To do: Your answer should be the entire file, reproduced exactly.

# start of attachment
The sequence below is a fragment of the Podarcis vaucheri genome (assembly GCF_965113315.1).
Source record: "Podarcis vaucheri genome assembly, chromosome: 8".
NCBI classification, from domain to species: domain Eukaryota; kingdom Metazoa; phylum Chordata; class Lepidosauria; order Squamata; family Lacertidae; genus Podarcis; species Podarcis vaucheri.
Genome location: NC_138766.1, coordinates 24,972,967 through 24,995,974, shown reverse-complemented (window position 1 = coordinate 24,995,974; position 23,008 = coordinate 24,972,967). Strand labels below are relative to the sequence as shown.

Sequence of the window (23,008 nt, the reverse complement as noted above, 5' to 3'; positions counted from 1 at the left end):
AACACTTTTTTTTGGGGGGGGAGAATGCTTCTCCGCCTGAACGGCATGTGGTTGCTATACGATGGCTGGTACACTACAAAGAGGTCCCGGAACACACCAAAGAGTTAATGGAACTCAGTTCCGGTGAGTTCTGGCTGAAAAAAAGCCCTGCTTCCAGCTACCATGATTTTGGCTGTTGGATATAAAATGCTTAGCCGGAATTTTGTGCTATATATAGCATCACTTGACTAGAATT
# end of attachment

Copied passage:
The sequence below is a fragment of the Podarcis vaucheri genome (assembly GCF_965113315.1).
Source record: "Podarcis vaucheri genome assembly, chromosome: 8".
NCBI classification, from domain to species: domain Eukaryota; kingdom Metazoa; phylum Chordata; class Lepidosauria; order Squamata; family Lacertidae; genus Podarcis; species Podarcis vaucheri.
Genome location: NC_138766.1, coordinates 24,972,967 through 24,995,974, shown reverse-complemented (window position 1 = coordinate 24,995,974; position 23,008 = coordinate 24,972,967). Strand labels below are relative to the sequence as shown.

Sequence of the window (23,008 nt, the reverse complement as noted above, 5' to 3'; positions counted from 1 at the left end):
AACACTTTTTTTTGGGGGGGGAGAATGCTTCTCCGCCTGAACGGCATGTGGTTGCTATACGATGGCTGGTACACTACAAAGAGGTCCCGGAACACACCAAAGAGTTAATGGAACTCAGTTCCGGTGAGTTCTGGCTGAAAAAAAGCCCTGCTTCCAGCTACCATGATTTTGGCTGTTGGATATAAAATGCTTAGCCGGAATTTTGTGCTATATATAGCATCACTTGACTAGAATT